The phenomena of urban villages in Chinese cities has been well documented by urban planners, geographers and sociologists. Shenzhen’s population in 2009 was estimated at 14 million in a land area of 813 square kilometers. Today, the number has risen to 21 million and the premium land value threatens the eradication of urban villages which provided affordable lodging to migrant workers in the service industry. The urban vibrancy of Shenzhen is characterized by the 24/7 activities in these former farm plots which were gentrified in Deng Hsiao Peng’s SEZ policy in 1979.1 The on-going urban renewal of Shenzhen focuses on infrastructure, industry upgrades and public facilities to accommodate a population which has grown to 1.5 times that of neighbouring Hong Kong. But the multiple stakeholders with land use rights of different leasehold durations are obstacles to timely redevelopment. Deeper studies in urban villages reveal a sustainable eco-system of socio-economic networks.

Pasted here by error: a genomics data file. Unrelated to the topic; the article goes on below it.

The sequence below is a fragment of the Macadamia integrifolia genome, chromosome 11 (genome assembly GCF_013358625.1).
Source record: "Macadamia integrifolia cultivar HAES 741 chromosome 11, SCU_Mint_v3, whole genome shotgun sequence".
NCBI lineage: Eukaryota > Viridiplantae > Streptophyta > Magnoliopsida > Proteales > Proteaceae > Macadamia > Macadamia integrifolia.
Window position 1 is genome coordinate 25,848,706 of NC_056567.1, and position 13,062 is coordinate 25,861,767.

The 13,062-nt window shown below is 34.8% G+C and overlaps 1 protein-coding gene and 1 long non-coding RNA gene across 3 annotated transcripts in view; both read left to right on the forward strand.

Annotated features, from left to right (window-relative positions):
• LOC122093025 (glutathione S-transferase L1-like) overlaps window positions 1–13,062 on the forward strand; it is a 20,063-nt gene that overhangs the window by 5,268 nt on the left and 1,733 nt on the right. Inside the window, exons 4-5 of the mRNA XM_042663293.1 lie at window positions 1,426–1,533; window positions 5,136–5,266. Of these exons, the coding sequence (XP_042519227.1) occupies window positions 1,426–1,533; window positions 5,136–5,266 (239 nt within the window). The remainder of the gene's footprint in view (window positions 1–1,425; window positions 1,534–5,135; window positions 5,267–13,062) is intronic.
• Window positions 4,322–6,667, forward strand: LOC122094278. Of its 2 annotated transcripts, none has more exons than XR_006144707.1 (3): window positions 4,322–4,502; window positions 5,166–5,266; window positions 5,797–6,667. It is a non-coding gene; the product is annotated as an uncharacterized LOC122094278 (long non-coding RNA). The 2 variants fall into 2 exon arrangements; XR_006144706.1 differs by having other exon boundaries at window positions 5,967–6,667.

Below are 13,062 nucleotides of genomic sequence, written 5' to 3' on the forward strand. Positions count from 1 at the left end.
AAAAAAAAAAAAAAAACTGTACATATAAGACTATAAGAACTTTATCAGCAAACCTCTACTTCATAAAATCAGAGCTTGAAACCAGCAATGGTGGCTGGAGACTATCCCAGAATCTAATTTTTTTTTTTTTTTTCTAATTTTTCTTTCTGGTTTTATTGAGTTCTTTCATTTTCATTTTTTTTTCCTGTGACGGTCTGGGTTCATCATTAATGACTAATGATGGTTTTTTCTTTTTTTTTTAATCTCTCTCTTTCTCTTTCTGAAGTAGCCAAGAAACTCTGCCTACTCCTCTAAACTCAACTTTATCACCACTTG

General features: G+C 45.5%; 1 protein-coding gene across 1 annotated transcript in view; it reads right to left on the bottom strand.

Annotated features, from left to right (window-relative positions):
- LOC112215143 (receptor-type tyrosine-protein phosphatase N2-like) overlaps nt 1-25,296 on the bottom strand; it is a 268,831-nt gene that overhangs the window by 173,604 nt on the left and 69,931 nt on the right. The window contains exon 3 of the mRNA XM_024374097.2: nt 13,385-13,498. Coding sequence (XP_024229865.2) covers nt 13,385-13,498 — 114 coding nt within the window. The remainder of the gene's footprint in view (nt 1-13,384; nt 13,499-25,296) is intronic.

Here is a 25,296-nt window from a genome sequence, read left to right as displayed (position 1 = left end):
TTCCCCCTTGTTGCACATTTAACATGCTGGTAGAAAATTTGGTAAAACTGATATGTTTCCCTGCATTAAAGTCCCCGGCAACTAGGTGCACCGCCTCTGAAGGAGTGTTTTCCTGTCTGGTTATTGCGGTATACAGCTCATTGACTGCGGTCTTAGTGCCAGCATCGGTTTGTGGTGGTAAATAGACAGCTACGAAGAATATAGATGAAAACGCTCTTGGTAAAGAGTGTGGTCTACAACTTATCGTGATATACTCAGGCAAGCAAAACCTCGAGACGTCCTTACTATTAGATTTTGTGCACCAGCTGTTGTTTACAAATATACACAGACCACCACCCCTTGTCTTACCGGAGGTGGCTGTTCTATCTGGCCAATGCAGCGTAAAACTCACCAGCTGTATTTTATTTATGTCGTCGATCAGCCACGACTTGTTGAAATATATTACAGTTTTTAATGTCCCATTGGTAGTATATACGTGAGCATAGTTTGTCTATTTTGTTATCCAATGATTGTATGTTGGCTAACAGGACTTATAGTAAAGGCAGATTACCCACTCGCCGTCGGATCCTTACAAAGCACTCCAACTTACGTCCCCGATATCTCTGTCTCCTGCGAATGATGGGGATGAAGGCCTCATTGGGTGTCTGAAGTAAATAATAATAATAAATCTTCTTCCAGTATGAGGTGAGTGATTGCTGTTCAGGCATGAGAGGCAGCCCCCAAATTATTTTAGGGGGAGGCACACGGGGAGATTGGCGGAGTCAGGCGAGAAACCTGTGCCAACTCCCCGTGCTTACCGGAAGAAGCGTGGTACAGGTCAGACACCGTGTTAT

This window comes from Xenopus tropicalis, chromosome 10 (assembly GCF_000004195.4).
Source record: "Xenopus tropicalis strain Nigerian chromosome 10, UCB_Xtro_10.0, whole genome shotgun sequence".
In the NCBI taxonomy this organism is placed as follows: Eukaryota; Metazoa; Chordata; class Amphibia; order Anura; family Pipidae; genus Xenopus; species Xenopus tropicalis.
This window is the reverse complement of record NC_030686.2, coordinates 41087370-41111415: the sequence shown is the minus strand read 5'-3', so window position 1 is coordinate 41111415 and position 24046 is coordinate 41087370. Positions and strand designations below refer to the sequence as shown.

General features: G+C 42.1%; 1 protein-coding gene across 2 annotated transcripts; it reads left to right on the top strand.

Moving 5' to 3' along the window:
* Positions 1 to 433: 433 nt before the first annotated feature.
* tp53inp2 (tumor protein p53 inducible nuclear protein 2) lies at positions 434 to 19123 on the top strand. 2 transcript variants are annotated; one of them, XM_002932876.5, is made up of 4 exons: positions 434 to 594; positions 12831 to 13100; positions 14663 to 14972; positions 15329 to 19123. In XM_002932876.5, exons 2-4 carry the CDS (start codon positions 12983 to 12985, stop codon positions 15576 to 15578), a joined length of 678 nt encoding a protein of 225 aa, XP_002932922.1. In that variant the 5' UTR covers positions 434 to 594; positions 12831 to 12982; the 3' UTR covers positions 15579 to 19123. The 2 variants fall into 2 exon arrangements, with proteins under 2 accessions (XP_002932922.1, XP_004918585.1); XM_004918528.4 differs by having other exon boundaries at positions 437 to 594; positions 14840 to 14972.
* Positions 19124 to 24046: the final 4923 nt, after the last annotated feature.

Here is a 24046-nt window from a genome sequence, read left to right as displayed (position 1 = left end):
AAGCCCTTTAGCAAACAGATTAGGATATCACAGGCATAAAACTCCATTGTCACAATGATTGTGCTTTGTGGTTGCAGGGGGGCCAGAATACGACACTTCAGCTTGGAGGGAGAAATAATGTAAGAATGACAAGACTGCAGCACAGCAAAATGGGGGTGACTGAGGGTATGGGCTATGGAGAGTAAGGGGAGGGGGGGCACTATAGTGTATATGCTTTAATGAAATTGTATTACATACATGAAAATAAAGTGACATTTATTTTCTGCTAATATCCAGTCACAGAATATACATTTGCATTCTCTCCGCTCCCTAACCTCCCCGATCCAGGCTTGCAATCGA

These take the form of small-scaled businesses providing affordable goods and services amenities and characterize the energetic variety in commercial street life. Waste management is integrated with recycled material businesses in a streetscape which is primarily pedestrian and cart-driven. In order to preserve the urban vibrancy of the villages and to work with the private stakeholders in Gangxia, the studio investigates alternative strategies to the reconstruction of urban villages in providing housing and commercial spaces. The prototypical propositions explore public spatial interfaces at multiple levels above the congested ground plane whilst facilitating small-scale private enterprises to connect with existing modes in the urban village.
Ref1: Spatial Evolution of urban villages in Shenzhen, Pu Hao China Scholarship Council Thesis